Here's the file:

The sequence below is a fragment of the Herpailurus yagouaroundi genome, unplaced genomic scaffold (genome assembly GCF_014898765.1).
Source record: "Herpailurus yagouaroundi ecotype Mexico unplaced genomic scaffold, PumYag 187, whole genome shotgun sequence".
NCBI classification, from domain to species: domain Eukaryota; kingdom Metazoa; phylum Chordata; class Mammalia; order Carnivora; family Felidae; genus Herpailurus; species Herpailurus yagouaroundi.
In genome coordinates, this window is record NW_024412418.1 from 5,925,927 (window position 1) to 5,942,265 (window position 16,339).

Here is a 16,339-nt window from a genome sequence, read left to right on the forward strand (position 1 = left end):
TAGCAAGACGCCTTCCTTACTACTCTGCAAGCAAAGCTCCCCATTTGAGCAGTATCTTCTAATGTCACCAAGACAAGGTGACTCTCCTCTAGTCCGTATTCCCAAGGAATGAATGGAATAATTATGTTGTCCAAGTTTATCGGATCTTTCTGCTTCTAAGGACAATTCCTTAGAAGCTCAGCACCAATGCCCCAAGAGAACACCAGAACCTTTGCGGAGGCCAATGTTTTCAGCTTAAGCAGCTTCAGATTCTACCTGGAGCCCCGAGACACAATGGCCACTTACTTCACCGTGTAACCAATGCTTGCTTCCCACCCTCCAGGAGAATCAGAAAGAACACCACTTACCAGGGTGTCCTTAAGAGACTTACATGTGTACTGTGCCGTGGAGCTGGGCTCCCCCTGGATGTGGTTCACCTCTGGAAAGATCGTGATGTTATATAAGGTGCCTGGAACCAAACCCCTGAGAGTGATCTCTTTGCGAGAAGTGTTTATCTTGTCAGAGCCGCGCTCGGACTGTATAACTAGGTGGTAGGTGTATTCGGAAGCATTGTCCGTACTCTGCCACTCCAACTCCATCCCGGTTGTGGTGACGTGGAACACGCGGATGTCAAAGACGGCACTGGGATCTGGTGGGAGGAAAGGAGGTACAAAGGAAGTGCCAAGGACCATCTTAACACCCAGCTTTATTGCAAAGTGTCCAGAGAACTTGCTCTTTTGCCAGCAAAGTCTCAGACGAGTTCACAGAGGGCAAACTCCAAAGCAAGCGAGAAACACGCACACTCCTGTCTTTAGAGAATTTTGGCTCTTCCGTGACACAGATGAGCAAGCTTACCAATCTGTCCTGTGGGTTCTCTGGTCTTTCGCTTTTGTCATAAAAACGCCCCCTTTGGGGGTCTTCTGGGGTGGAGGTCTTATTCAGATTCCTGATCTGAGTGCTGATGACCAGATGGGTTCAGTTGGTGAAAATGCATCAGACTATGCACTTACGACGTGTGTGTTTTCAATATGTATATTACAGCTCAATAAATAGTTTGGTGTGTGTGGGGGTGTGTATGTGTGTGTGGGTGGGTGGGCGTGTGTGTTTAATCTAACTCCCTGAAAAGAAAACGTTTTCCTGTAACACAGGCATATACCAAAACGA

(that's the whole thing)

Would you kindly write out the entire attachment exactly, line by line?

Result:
The sequence below is a fragment of the Herpailurus yagouaroundi genome, unplaced genomic scaffold (genome assembly GCF_014898765.1).
Source record: "Herpailurus yagouaroundi ecotype Mexico unplaced genomic scaffold, PumYag 187, whole genome shotgun sequence".
NCBI classification, from domain to species: domain Eukaryota; kingdom Metazoa; phylum Chordata; class Mammalia; order Carnivora; family Felidae; genus Herpailurus; species Herpailurus yagouaroundi.
In genome coordinates, this window is record NW_024412418.1 from 5,925,927 (window position 1) to 5,942,265 (window position 16,339).

Here is a 16,339-nt window from a genome sequence, read left to right on the forward strand (position 1 = left end):
TAGCAAGACGCCTTCCTTACTACTCTGCAAGCAAAGCTCCCCATTTGAGCAGTATCTTCTAATGTCACCAAGACAAGGTGACTCTCCTCTAGTCCGTATTCCCAAGGAATGAATGGAATAATTATGTTGTCCAAGTTTATCGGATCTTTCTGCTTCTAAGGACAATTCCTTAGAAGCTCAGCACCAATGCCCCAAGAGAACACCAGAACCTTTGCGGAGGCCAATGTTTTCAGCTTAAGCAGCTTCAGATTCTACCTGGAGCCCCGAGACACAATGGCCACTTACTTCACCGTGTAACCAATGCTTGCTTCCCACCCTCCAGGAGAATCAGAAAGAACACCACTTACCAGGGTGTCCTTAAGAGACTTACATGTGTACTGTGCCGTGGAGCTGGGCTCCCCCTGGATGTGGTTCACCTCTGGAAAGATCGTGATGTTATATAAGGTGCCTGGAACCAAACCCCTGAGAGTGATCTCTTTGCGAGAAGTGTTTATCTTGTCAGAGCCGCGCTCGGACTGTATAACTAGGTGGTAGGTGTATTCGGAAGCATTGTCCGTACTCTGCCACTCCAACTCCATCCCGGTTGTGGTGACGTGGAACACGCGGATGTCAAAGACGGCACTGGGATCTGGTGGGAGGAAAGGAGGTACAAAGGAAGTGCCAAGGACCATCTTAACACCCAGCTTTATTGCAAAGTGTCCAGAGAACTTGCTCTTTTGCCAGCAAAGTCTCAGACGAGTTCACAGAGGGCAAACTCCAAAGCAAGCGAGAAACACGCACACTCCTGTCTTTAGAGAATTTTGGCTCTTCCGTGACACAGATGAGCAAGCTTACCAATCTGTCCTGTGGGTTCTCTGGTCTTTCGCTTTTGTCATAAAAACGCCCCCTTTGGGGGTCTTCTGGGGTGGAGGTCTTATTCAGATTCCTGATCTGAGTGCTGATGACCAGATGGGTTCAGTTGGTGAAAATGCATCAGACTATGCACTTACGACGTGTGTGTTTTCAATATGTATATTACAGCTCAATAAATAGTTTGGTGTGTGTGGGGGTGTGTATGTGTGTGTGGGTGGGTGGGCGTGTGTGTTTAATCTAACTCCCTGAAAAGAAAACGTTTTCCTGTAACACAGGCATATACCAAAACGA